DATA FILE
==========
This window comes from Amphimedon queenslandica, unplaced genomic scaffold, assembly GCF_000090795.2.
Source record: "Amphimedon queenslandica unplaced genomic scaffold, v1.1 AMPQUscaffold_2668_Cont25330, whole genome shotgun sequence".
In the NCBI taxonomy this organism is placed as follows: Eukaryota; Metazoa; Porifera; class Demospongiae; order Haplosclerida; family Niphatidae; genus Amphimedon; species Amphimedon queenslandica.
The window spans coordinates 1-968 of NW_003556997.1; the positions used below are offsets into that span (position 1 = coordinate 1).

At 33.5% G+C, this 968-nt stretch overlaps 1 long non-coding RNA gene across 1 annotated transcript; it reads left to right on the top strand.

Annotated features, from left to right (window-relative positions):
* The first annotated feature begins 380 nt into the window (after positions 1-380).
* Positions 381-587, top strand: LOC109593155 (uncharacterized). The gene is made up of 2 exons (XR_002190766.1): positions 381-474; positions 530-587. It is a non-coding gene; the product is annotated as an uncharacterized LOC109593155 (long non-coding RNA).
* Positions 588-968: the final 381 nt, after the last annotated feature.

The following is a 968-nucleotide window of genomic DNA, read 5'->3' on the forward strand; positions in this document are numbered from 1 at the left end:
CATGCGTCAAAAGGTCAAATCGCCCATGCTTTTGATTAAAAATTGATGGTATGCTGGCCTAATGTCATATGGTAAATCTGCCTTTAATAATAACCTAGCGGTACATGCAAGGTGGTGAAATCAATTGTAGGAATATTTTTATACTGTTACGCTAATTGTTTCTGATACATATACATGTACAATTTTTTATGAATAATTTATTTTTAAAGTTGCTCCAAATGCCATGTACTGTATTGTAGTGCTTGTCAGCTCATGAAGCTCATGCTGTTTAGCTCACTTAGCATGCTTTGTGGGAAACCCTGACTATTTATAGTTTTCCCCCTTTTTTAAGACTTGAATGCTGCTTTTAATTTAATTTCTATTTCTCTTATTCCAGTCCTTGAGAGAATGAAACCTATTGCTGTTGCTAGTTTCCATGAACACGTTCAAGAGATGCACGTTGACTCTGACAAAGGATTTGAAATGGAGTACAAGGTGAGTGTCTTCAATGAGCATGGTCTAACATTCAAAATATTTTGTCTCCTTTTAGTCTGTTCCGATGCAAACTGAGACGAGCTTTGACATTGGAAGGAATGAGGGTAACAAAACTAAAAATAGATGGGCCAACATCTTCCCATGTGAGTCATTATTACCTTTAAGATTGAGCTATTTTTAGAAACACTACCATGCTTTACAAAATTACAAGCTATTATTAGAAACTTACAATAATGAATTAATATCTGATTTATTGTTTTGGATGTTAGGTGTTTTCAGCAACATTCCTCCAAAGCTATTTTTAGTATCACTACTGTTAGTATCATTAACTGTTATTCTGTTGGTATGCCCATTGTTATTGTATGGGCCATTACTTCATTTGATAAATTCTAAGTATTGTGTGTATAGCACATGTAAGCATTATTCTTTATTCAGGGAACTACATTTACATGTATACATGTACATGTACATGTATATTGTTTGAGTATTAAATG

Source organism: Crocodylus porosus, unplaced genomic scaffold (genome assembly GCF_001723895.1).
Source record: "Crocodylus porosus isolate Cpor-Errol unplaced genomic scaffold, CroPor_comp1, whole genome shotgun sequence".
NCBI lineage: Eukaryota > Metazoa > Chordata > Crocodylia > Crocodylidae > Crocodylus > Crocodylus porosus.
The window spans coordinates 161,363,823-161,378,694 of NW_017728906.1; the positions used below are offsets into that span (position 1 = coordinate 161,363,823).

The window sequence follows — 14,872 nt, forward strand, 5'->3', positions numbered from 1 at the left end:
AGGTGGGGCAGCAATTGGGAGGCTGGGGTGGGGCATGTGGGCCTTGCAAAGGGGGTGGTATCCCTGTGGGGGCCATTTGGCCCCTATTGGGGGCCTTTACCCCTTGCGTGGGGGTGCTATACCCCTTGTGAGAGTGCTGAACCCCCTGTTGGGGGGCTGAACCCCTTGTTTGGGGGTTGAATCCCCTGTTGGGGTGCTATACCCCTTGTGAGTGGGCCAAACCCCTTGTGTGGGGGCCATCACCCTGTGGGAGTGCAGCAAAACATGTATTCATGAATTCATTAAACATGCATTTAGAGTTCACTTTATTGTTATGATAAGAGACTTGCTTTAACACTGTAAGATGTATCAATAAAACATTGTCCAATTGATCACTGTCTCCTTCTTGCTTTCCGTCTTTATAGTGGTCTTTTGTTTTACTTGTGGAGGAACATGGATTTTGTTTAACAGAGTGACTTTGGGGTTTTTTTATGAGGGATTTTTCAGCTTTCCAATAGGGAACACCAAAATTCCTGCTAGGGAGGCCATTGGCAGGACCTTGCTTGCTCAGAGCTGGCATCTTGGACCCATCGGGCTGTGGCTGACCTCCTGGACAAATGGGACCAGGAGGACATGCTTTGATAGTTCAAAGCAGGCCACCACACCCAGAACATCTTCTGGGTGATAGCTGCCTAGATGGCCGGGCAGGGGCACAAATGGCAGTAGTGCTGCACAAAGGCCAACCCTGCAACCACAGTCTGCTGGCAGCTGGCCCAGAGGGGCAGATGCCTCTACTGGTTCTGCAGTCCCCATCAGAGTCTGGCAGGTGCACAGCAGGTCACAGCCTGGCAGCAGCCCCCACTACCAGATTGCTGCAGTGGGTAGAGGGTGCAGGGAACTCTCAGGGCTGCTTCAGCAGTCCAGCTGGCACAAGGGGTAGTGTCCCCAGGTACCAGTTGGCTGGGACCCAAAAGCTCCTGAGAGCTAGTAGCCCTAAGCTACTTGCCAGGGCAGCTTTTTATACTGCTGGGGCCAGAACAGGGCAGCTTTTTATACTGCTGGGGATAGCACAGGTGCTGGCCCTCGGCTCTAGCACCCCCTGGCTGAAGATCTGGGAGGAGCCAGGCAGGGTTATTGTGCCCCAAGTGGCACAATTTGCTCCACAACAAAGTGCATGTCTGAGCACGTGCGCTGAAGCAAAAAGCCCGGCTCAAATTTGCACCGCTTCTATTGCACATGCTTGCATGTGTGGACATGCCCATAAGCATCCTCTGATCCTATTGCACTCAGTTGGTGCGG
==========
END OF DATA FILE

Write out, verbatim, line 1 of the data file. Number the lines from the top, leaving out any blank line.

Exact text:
This window comes from Amphimedon queenslandica, unplaced genomic scaffold, assembly GCF_000090795.2.